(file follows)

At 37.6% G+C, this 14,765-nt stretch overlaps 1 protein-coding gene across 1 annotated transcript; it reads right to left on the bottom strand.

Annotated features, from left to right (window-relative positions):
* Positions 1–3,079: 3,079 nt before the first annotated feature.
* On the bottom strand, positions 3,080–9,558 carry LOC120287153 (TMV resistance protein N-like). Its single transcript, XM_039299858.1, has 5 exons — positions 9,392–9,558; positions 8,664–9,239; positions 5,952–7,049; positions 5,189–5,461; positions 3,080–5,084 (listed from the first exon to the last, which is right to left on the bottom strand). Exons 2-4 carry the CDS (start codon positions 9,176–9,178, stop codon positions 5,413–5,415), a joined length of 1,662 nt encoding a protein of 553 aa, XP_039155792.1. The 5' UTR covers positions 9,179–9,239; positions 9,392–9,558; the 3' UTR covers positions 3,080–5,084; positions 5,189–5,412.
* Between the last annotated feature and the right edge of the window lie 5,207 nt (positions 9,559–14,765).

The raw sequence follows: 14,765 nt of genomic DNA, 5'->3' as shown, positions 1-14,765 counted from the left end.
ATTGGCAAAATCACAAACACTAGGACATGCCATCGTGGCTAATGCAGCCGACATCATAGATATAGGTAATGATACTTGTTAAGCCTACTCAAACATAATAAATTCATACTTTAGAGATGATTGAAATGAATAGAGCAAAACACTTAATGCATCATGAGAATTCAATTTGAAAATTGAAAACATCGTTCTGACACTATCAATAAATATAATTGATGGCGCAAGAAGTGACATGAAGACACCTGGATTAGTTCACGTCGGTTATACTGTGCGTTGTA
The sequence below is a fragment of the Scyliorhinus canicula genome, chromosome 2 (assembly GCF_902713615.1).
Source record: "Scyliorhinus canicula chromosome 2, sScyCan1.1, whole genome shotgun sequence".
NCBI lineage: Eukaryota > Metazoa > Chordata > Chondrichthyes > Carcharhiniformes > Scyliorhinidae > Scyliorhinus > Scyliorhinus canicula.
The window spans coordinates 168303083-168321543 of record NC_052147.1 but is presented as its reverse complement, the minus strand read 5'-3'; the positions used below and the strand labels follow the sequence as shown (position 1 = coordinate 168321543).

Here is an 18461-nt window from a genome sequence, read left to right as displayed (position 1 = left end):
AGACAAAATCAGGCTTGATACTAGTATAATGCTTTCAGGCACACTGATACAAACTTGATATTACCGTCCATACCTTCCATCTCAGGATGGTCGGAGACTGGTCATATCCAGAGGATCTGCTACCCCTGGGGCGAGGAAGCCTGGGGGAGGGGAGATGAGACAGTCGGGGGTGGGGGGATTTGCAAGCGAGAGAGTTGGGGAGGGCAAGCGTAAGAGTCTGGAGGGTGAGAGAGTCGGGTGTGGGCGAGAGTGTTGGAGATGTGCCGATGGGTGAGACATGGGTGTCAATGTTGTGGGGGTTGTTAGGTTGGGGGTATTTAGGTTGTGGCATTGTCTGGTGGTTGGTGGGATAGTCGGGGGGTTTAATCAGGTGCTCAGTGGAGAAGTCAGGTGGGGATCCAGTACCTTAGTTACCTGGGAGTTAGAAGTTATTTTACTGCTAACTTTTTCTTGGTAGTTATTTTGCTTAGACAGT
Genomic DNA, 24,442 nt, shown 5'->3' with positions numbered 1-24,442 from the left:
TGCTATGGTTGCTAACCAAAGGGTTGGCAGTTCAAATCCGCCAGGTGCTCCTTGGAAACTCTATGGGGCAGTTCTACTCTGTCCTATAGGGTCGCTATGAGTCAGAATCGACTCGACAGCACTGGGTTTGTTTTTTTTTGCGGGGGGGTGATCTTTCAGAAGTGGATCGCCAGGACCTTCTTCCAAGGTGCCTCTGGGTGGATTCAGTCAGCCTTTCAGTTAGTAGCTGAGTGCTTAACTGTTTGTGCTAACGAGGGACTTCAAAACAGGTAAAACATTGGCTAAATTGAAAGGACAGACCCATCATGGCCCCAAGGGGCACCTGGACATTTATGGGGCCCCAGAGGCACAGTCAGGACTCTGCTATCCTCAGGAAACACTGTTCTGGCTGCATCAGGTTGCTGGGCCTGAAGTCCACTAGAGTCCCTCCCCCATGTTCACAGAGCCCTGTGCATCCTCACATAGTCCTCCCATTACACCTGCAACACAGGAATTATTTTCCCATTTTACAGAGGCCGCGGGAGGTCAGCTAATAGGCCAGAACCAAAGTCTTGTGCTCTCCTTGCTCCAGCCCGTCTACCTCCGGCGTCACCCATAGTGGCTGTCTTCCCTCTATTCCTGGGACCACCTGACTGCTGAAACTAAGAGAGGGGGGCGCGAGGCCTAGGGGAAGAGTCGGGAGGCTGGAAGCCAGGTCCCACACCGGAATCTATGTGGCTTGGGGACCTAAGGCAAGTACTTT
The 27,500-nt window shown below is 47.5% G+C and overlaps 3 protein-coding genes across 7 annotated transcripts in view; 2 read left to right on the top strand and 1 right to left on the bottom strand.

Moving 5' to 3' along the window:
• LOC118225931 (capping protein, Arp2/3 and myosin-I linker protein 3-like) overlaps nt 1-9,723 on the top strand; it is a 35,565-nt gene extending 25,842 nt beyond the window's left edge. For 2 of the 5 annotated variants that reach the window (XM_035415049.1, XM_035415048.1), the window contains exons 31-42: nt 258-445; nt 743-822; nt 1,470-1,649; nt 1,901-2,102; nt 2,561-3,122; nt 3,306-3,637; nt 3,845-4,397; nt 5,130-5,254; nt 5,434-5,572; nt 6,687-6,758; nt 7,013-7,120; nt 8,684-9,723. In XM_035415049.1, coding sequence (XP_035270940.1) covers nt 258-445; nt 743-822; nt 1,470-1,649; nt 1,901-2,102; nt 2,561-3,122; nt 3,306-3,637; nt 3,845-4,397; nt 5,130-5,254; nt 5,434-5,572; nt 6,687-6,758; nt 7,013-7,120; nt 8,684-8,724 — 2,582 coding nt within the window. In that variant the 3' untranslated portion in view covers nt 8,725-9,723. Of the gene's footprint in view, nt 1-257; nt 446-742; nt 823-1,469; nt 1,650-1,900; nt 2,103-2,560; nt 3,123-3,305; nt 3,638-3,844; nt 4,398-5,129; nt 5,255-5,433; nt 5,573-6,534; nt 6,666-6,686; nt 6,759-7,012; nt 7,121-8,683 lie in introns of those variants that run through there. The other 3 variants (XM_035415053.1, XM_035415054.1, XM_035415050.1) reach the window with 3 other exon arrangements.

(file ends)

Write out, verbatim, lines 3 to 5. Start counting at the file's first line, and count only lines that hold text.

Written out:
* Positions 1–3,079: 3,079 nt before the first annotated feature.
* On the bottom strand, positions 3,080–9,558 carry LOC120287153 (TMV resistance protein N-like). Its single transcript, XM_039299858.1, has 5 exons — positions 9,392–9,558; positions 8,664–9,239; positions 5,952–7,049; positions 5,189–5,461; positions 3,080–5,084 (listed from the first exon to the last, which is right to left on the bottom strand). Exons 2-4 carry the CDS (start codon positions 9,176–9,178, stop codon positions 5,413–5,415), a joined length of 1,662 nt encoding a protein of 553 aa, XP_039155792.1. The 5' UTR covers positions 9,179–9,239; positions 9,392–9,558; the 3' UTR covers positions 3,080–5,084; positions 5,189–5,412.
* Between the last annotated feature and the right edge of the window lie 5,207 nt (positions 9,559–14,765).